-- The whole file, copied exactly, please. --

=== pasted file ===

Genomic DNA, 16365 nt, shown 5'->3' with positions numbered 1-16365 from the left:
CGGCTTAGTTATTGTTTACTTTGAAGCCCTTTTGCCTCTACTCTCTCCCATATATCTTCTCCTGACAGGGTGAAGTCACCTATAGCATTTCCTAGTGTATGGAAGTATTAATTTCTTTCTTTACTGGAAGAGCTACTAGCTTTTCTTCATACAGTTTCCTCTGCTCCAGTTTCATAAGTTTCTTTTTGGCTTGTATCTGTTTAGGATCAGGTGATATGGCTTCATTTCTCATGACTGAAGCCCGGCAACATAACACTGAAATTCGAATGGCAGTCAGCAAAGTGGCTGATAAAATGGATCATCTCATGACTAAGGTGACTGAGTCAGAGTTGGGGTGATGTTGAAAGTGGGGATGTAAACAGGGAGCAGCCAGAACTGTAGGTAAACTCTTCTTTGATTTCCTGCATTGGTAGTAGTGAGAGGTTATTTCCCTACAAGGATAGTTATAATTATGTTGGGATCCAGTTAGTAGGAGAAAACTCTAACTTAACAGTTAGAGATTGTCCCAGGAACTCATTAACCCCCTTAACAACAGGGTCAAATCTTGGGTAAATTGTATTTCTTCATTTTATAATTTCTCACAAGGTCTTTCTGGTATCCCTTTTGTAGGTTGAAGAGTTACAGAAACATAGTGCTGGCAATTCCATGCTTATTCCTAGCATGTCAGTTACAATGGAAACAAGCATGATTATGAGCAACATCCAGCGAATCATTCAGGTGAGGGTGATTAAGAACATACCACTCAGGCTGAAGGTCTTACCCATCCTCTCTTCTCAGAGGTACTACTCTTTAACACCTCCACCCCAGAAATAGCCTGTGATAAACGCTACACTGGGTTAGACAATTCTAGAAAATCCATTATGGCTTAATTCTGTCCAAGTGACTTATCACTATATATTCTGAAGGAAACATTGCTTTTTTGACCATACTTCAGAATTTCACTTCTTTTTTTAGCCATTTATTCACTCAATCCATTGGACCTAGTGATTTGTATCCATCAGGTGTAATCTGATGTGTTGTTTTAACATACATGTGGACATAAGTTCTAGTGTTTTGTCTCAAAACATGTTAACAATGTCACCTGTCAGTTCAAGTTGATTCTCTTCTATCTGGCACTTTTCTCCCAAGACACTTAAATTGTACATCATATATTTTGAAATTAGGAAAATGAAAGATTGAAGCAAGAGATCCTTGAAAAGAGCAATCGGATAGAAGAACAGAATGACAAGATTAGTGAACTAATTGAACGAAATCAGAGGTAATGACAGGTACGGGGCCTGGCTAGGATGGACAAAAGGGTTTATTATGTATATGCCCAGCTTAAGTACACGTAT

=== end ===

Genomic DNA, 16365 nt, shown 5'->3' with positions numbered 1-16365 from the left:
CGGCTTAGTTATTGTTTACTTTGAAGCCCTTTTGCCTCTACTCTCTCCCATATATCTTCTCCTGACAGGGTGAAGTCACCTATAGCATTTCCTAGTGTATGGAAGTATTAATTTCTTTCTTTACTGGAAGAGCTACTAGCTTTTCTTCATACAGTTTCCTCTGCTCCAGTTTCATAAGTTTCTTTTTGGCTTGTATCTGTTTAGGATCAGGTGATATGGCTTCATTTCTCATGACTGAAGCCCGGCAACATAACACTGAAATTCGAATGGCAGTCAGCAAAGTGGCTGATAAAATGGATCATCTCATGACTAAGGTGACTGAGTCAGAGTTGGGGTGATGTTGAAAGTGGGGATGTAAACAGGGAGCAGCCAGAACTGTAGGTAAACTCTTCTTTGATTTCCTGCATTGGTAGTAGTGAGAGGTTATTTCCCTACAAGGATAGTTATAATTATGTTGGGATCCAGTTAGTAGGAGAAAACTCTAACTTAACAGTTAGAGATTGTCCCAGGAACTCATTAACCCCCTTAACAACAGGGTCAAATCTTGGGTAAATTGTATTTCTTCATTTTATAATTTCTCACAAGGTCTTTCTGGTATCCCTTTTGTAGGTTGAAGAGTTACAGAAACATAGTGCTGGCAATTCCATGCTTATTCCTAGCATGTCAGTTACAATGGAAACAAGCATGATTATGAGCAACATCCAGCGAATCATTCAGGTGAGGGTGATTAAGAACATACCACTCAGGCTGAAGGTCTTACCCATCCTCTCTTCTCAGAGGTACTACTCTTTAACACCTCCACCCCAGAAATAGCCTGTGATAAACGCTACACTGGGTTAGACAATTCTAGAAAATCCATTATGGCTTAATTCTGTCCAAGTGACTTATCACTATATATTCTGAAGGAAACATTGCTTTTTTGACCATACTTCAGAATTTCACTTCTTTTTTTAGCCATTTATTCACTCAATCCATTGGACCTAGTGATTTGTATCCATCAGGTGTAATCTGATGTGTTGTTTTAACATACATGTGGACATAAGTTCTAGTGTTTTGTCTCAAAACATGTTAACAATGTCACCTGTCAGTTCAAGTTGATTCTCTTCTATCTGGCACTTTTCTCCCAAGACACTTAAATTGTACATCATATATTTTGAAATTAGGAAAATGAAAGATTGAAGCAAGAGATCCTTGAAAAGAGCAATCGGATAGAAGAACAGAATGACAAGATTAGTGAACTAATTGAACGAAATCAGAGGTAATGACAGGTACGGGGCCTGGCTAGGATGGACAAAAGGGTTTATTATGTATATGCCCAGCTTAAGTACACGTAT